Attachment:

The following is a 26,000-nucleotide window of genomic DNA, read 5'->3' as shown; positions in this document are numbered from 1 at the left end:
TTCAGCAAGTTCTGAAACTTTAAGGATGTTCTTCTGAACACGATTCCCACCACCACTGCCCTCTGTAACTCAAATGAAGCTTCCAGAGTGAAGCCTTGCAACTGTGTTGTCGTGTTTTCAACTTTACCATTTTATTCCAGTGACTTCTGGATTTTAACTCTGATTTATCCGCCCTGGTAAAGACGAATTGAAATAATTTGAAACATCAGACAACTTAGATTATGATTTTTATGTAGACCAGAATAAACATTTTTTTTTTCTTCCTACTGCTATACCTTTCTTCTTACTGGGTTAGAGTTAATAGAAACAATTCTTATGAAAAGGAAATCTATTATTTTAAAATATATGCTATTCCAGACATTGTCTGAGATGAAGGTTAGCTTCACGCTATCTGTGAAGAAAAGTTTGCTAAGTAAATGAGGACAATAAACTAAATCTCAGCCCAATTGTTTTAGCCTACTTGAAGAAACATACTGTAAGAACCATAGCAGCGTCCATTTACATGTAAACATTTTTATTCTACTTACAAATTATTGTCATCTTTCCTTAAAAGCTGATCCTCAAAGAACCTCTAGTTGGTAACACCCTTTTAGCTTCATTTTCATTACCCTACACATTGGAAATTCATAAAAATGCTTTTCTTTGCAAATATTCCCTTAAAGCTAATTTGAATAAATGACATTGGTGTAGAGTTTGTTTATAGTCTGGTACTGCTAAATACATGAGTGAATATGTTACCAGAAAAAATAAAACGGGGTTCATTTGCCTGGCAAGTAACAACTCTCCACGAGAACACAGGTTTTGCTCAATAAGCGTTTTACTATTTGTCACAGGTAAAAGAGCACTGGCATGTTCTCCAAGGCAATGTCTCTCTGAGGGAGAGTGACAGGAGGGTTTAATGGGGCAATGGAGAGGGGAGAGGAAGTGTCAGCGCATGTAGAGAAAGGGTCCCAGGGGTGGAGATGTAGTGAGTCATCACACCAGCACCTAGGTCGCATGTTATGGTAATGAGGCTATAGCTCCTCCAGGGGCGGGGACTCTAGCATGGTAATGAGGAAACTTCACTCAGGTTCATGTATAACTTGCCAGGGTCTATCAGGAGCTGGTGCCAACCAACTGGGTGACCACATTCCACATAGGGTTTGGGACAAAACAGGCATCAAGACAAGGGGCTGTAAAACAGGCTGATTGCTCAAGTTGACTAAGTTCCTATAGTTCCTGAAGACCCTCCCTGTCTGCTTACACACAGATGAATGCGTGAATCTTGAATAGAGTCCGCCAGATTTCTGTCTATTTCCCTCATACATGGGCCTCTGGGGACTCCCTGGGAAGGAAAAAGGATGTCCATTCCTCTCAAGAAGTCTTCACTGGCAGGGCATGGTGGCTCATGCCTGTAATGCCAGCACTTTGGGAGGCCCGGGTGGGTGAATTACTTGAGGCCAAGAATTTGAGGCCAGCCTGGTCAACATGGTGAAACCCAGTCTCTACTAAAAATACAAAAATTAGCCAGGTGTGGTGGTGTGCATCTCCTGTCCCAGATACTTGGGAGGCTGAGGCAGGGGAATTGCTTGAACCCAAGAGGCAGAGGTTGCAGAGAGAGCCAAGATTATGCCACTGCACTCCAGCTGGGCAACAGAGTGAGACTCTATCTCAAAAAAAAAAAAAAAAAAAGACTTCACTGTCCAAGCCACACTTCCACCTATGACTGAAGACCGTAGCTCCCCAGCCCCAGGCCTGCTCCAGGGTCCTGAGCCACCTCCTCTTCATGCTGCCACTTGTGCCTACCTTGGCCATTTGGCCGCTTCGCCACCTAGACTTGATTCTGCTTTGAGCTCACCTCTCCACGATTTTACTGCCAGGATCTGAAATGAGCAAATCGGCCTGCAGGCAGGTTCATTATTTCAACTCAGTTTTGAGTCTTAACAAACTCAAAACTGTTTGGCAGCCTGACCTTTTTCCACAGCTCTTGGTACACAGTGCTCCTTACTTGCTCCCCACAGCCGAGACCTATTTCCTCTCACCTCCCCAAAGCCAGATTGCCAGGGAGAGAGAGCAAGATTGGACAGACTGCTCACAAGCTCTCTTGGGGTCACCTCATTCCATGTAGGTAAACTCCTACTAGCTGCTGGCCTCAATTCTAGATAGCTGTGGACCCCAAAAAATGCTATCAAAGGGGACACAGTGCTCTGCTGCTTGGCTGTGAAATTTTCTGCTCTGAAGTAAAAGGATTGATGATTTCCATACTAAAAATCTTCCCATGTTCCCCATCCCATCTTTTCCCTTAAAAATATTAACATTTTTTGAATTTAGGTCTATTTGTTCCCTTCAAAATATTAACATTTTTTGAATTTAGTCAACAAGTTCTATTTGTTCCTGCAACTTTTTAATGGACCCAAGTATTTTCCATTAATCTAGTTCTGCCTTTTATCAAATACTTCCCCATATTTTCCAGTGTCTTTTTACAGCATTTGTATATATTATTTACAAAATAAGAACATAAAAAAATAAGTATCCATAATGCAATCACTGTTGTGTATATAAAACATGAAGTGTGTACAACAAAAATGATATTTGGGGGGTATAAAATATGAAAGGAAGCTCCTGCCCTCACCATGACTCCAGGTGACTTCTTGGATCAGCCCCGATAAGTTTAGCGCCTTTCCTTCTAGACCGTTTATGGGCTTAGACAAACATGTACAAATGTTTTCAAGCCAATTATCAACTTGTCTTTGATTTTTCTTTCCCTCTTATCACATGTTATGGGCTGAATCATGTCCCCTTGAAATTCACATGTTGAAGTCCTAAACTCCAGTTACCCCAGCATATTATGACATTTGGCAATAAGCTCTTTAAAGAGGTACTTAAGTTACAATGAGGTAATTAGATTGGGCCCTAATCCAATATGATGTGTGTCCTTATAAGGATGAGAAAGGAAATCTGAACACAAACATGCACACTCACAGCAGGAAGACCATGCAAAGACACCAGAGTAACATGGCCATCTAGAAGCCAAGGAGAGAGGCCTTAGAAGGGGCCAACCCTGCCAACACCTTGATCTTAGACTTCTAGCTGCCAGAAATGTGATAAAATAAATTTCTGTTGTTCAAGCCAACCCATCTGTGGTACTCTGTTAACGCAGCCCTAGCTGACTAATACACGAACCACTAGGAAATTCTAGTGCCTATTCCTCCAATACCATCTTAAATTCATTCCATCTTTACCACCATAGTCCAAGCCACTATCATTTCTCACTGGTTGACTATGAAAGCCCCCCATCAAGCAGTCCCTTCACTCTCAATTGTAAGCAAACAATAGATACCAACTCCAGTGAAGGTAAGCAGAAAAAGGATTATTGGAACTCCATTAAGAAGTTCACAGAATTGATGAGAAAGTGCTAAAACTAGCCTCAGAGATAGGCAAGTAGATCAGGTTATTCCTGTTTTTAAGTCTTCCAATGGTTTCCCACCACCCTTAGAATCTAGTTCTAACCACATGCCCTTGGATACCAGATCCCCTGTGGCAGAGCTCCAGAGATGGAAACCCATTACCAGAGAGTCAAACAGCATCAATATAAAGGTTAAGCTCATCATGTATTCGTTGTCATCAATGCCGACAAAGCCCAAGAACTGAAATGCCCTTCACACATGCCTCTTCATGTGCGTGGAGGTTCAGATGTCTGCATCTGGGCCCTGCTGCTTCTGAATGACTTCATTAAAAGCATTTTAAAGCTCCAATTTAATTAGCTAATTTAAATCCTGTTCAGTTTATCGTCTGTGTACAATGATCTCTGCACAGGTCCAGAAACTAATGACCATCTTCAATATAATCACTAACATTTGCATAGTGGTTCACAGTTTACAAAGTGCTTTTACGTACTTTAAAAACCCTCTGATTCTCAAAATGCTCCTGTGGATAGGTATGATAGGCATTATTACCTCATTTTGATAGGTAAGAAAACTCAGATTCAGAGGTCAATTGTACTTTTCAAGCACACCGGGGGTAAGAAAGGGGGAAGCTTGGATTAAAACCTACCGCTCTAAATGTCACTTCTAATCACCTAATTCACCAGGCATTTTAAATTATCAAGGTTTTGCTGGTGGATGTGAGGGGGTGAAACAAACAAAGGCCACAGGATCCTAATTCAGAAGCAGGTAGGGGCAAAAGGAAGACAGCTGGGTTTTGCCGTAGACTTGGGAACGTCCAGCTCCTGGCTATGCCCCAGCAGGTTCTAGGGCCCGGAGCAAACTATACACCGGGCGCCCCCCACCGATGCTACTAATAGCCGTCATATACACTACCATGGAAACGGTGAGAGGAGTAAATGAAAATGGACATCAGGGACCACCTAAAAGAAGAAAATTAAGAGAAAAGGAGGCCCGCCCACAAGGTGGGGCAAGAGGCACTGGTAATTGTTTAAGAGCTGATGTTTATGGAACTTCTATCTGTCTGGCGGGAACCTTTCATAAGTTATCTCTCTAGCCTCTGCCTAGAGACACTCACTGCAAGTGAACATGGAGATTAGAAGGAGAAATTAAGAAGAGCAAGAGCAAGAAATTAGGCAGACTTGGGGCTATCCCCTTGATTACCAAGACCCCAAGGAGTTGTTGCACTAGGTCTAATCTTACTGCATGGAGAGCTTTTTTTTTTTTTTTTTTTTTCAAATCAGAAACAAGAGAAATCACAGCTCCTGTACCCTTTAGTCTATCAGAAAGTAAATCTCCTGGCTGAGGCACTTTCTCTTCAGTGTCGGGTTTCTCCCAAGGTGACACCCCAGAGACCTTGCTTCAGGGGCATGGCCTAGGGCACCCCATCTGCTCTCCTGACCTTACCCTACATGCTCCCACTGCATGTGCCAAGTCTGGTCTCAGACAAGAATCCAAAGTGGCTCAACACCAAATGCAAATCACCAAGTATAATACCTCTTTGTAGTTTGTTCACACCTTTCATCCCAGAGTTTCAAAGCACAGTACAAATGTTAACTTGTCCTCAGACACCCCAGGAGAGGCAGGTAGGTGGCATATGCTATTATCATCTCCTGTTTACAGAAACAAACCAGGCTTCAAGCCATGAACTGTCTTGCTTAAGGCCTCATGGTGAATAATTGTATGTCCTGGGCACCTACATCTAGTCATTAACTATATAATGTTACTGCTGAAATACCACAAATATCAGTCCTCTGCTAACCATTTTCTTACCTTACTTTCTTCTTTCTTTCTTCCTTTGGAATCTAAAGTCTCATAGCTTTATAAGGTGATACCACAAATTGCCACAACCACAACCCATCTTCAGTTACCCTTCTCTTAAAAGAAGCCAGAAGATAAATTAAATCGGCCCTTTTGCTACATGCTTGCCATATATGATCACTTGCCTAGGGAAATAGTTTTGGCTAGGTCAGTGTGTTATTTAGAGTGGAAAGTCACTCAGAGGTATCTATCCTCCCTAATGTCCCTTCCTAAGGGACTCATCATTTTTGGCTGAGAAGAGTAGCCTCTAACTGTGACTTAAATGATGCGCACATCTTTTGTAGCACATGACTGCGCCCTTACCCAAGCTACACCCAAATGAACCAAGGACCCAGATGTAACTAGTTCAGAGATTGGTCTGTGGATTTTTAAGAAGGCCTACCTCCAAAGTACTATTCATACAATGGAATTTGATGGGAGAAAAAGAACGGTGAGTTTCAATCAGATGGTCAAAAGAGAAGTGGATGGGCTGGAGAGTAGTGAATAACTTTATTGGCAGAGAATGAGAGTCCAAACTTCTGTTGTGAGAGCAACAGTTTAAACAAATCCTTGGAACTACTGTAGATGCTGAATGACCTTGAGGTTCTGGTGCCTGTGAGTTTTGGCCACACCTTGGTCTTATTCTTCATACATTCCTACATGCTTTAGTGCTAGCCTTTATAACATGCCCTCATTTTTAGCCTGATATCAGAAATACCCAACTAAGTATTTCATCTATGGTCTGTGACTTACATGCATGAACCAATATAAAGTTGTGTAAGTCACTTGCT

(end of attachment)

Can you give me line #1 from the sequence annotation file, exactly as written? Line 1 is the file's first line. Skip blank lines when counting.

The following is a 26,000-nucleotide window of genomic DNA, read 5'->3' as shown; positions in this document are numbered from 1 at the left end: